The Washington metropolitan area includes the District of Columbia (DC) and parts of the Commonwealth of Virginia and the State of Maryland. People regularly cross the three jurisdictions for work, school, and entertainment, and tourists visit all three jurisdictions. However, there is no single, formal definition of the area, and with regard to public health preparedness and emergency response, health officials focus on five different definitions of the region.
The NCR, the first definition of the region, was formally established by the National Capital Planning Act of 1952 (Title 40, U.S.C., Section 71). The NCR includes DC; Montgomery and Prince George's Counties in Maryland; Arlington, Fairfax, Loudoun, and Prince William Counties in Virginia; and all cities in Maryland or Virginia within the geographic area bounded by the outer boundaries of the combined area of said counties.1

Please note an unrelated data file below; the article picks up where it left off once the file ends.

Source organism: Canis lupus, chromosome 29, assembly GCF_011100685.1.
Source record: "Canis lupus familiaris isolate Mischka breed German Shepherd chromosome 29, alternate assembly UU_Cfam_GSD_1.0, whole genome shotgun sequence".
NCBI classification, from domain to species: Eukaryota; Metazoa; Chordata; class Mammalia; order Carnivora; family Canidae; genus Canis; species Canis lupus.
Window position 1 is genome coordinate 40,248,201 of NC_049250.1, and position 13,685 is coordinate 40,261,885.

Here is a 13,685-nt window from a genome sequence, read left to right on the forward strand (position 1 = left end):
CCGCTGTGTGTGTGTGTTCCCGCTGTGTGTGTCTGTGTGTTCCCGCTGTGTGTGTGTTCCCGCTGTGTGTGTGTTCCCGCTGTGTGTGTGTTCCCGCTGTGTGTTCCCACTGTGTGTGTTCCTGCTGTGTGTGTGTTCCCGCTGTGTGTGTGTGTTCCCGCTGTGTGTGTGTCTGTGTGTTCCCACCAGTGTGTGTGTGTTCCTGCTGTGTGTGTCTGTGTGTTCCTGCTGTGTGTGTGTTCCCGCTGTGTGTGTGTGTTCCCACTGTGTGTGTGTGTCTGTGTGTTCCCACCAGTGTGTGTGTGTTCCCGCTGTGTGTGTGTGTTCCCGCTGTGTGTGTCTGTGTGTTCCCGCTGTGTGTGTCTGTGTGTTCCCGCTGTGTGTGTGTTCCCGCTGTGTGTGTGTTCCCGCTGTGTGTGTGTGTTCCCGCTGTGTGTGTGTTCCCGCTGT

With the exception of Frederick County in Maryland, the NCR corresponds to the boundaries of the jurisdictions that are members of the Metropolitan Washington Council of Governments (COG), as shown in Figure 3, which forms the second definition of the region. Frederick County was a recent readdition to COG after a long absence and is still not fully integrated with respect to preparedness issues, in part because of the county's exclusion from the Urban Area Security Initiative (UASI), described later in this article. There has been some interest in officially adding Frederick County to the NCR, but this opens up questions of whether other jurisdictions on the edge of the region should be added as well. Some feel that the region is expanding, particularly as defined by the metropolitan statistical area, which is used for funding items such as the Ryan White CARE Act, and that the region could in theory extend from Richmond, Virginia, to Baltimore, Maryland. The Table summarizes some demographic and health characteristics of the COG jurisdictions.